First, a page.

n many cases, when buying a reflecting telescope you’ll quickly discover that the mirrors are out of alignment.
It’s called being out of collimation and causes the view to be distorted, which is of course a very undesirable effect.
Because it happens to reflectors on a regular basis, manufacturers generally provide adjustment or collimation knobs on the mirror cell and adjustment screws for the secondary mirror.
For reflectors this is a fairly easy adjustment to make, with tools and instructions commonly available to help you master the process.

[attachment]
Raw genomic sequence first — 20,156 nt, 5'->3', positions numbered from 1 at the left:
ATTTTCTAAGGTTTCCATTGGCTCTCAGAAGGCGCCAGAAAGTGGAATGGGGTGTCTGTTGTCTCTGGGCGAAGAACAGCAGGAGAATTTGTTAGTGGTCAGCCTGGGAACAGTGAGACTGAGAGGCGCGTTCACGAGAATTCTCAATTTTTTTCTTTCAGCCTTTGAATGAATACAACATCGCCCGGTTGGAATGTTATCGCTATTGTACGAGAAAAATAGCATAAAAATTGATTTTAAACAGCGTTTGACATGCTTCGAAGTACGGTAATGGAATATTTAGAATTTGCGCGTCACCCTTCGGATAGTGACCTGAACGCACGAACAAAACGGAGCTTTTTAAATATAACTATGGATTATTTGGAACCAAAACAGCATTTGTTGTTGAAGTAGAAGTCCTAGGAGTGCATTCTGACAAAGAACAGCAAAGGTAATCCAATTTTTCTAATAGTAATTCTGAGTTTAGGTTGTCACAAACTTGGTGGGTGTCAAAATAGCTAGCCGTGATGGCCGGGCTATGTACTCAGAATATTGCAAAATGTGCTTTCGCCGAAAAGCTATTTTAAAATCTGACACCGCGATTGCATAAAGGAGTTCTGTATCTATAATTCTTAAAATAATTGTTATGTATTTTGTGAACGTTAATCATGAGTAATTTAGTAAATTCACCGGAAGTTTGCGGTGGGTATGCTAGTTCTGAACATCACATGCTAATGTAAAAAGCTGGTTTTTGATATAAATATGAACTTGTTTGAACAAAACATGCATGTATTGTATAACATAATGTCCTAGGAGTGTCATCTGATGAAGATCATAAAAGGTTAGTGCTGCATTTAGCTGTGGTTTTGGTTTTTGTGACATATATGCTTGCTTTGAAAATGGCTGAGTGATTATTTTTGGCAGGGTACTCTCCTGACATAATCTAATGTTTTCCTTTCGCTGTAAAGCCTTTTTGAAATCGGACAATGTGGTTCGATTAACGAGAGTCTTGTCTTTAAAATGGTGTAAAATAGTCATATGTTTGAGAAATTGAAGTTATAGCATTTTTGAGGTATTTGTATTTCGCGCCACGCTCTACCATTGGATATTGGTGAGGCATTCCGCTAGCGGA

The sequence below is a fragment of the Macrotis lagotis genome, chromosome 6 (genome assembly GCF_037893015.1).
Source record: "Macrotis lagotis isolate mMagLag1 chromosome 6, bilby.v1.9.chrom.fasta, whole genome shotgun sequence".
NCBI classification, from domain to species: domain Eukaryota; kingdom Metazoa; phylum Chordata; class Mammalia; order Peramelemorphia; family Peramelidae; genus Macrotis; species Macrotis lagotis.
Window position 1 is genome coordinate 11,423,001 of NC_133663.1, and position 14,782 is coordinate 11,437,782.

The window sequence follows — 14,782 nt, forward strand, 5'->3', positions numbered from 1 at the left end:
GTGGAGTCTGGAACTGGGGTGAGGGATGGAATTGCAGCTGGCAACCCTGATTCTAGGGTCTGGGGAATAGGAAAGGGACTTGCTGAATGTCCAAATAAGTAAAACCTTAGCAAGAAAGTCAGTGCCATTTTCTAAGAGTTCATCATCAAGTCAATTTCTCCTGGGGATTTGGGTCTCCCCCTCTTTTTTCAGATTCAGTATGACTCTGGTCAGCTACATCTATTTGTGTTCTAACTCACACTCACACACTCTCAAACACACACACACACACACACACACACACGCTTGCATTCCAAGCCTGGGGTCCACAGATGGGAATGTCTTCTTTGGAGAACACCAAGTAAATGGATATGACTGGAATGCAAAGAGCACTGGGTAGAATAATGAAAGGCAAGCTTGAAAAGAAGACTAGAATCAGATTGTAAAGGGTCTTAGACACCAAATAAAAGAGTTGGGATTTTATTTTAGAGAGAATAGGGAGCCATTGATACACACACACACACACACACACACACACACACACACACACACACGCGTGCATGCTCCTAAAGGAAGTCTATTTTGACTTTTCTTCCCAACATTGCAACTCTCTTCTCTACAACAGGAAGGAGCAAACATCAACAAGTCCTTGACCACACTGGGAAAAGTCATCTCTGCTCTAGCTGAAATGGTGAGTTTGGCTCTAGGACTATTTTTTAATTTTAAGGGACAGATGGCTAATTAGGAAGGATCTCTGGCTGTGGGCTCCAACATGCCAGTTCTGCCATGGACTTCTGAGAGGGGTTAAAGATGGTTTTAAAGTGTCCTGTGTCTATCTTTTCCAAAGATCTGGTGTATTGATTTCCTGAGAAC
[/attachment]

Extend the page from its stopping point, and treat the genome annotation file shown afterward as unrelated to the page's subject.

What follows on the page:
Even compound telescopes – where mirrors and lenses are involved – can have collimation issues, but these are usually an exception.
Again there are adjustment screws for the front secondary mirror, but as a rule it is rare to have a compound scope out of collimation – unless of course you drop it!
With their objective lenses held in lens cells, refractors are rarely troubled by collimation issues.
An issue may only present itself when you use the scope for the delicate process of astrophotography.
That’s why Steve Richards was a little surprised to discover what we hope was a rare case of minor collimation issues when reviewing the latest Apo from William Optics.
APO’s aside, we were thrilled to get our hands on Canon’s EOS-1D X DSLR with its 204,800 ISO, see what Pete Lawrence made of it.
We also welcome a new reviewer, Andrew Phethean, to the team as he got to grips with SkyWatchers AllView mount.
Make sure you pick up a copy of our March issue to find out more.